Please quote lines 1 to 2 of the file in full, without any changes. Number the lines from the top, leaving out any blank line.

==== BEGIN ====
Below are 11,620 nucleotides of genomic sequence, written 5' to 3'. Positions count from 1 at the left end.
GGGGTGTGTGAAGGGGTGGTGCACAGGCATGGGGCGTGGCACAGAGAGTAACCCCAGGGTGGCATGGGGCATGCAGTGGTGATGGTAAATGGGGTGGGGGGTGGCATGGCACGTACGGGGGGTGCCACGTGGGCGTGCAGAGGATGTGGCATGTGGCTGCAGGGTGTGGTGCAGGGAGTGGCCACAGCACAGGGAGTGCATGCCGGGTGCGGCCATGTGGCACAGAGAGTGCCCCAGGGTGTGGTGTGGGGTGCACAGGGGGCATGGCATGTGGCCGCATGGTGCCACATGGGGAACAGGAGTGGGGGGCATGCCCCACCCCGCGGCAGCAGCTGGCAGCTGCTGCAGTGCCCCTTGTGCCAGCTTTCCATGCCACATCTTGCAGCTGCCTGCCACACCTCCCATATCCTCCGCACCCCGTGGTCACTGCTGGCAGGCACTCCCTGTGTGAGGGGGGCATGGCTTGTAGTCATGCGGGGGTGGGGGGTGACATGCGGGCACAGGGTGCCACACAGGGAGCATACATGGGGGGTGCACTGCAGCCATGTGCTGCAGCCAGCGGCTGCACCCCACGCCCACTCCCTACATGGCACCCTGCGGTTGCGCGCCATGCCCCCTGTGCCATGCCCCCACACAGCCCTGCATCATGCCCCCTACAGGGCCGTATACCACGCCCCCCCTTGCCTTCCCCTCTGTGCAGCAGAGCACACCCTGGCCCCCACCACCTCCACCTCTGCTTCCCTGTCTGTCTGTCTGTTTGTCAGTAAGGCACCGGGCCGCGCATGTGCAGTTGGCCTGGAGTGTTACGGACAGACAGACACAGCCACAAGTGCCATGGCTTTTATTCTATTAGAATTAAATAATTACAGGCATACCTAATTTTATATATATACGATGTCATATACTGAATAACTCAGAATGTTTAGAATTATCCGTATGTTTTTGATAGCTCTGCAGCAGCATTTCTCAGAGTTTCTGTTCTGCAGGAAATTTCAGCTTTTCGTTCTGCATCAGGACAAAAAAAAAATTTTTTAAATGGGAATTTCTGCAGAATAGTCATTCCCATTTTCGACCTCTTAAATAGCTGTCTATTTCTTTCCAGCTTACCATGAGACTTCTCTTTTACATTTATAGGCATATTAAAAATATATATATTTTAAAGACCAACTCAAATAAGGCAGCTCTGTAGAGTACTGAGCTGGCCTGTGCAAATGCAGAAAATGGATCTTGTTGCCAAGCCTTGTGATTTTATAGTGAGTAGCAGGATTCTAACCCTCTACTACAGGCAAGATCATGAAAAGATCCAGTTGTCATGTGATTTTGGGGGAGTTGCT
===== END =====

Below are 11,620 nucleotides of genomic sequence, written 5' to 3'. Positions count from 1 at the left end.
GGGGTGTGTGAAGGGGTGGTGCACAGGCATGGGGCGTGGCACAGAGAGTAACCCCAGGGTGGCATGGGGCATGCAGTGGTGATGGTAAATGGGGTGGGGGGTGGCATGGCACGTACGGGGGGTGCCACGTGGGCGTGCAGAGGATGTGGCATGTGGCTGCAGGGTGTGGTGCAGGGAGTGGCCACAGCACAGGGAGTGCATGCCGGGTGCGGCCATGTGGCACAGAGAGTGCCCCAGGGTGTGGTGTGGGGTGCACAGGGGGCATGGCATGTGGCCGCATGGTGCCACATGGGGAACAGGAGTGGGGGGCATGCCCCACCCCGCGGCAGCAGCTGGCAGCTGCTGCAGTGCCCCTTGTGCCAGCTTTCCATGCCACATCTTGCAGCTGCCTGCCACACCTCCCATATCCTCCGCACCCCGTGGTCACTGCTGGCAGGCACTCCCTGTGTGAGGGGGGCATGGCTTGTAGTCATGCGGGGGTGGGGGGTGACATGCGGGCACAGGGTGCCACACAGGGAGCATACATGGGGGGTGCACTGCAGCCATGTGCTGCAGCCAGCGGCTGCACCCCACGCCCACTCCCTACATGGCACCCTGCGGTTGCGCGCCATGCCCCCTGTGCCATGCCCCCACACAGCCCTGCATCATGCCCCCTACAGGGCCGTATACCACGCCCCCCCTTGCCTTCCCCTCTGTGCAGCAGAGCACACCCTGGCCCCCACCACCTCCACCTCTGCTTCCCTGTCTGTCTGTCTGTTTGTCAGTAAGGCACCGGGCCGCGCATGTGCAGTTGGCCTGGAGTGTTACGGACAGACAGACACAGCCACAAGTGCCATGGCTTTTATTCTATTAGAATTAAATAATTACAGGCATACCTAATTTTATATATATACGATGTCATATACTGAATAACTCAGAATGTTTAGAATTATCCGTATGTTTTTGATAGCTCTGCAGCAGCATTTCTCAGAGTTTCTGTTCTGCAGGAAATTTCAGCTTTTCGTTCTGCATCAGGACAAAAAAAAAATTTTTTAAATGGGAATTTCTGCAGAATAGTCATTCCCATTTTCGACCTCTTAAATAGCTGTCTATTTCTTTCCAGCTTACCATGAGACTTCTCTTTTACATTTATAGGCATATTAAAAATATATATATTTTAAAGACCAACTCAAATAAGGCAGCTCTGTAGAGTACTGAGCTGGCCTGTGCAAATGCAGAAAATGGATCTTGTTGCCAAGCCTTGTGATTTTATAGTGAGTAGCAGGATTCTAACCCTCTACTACAGGCAAGATCATGAAAAGATCCAGTTGTCATGTGATTTTGGGGGAGTTGCT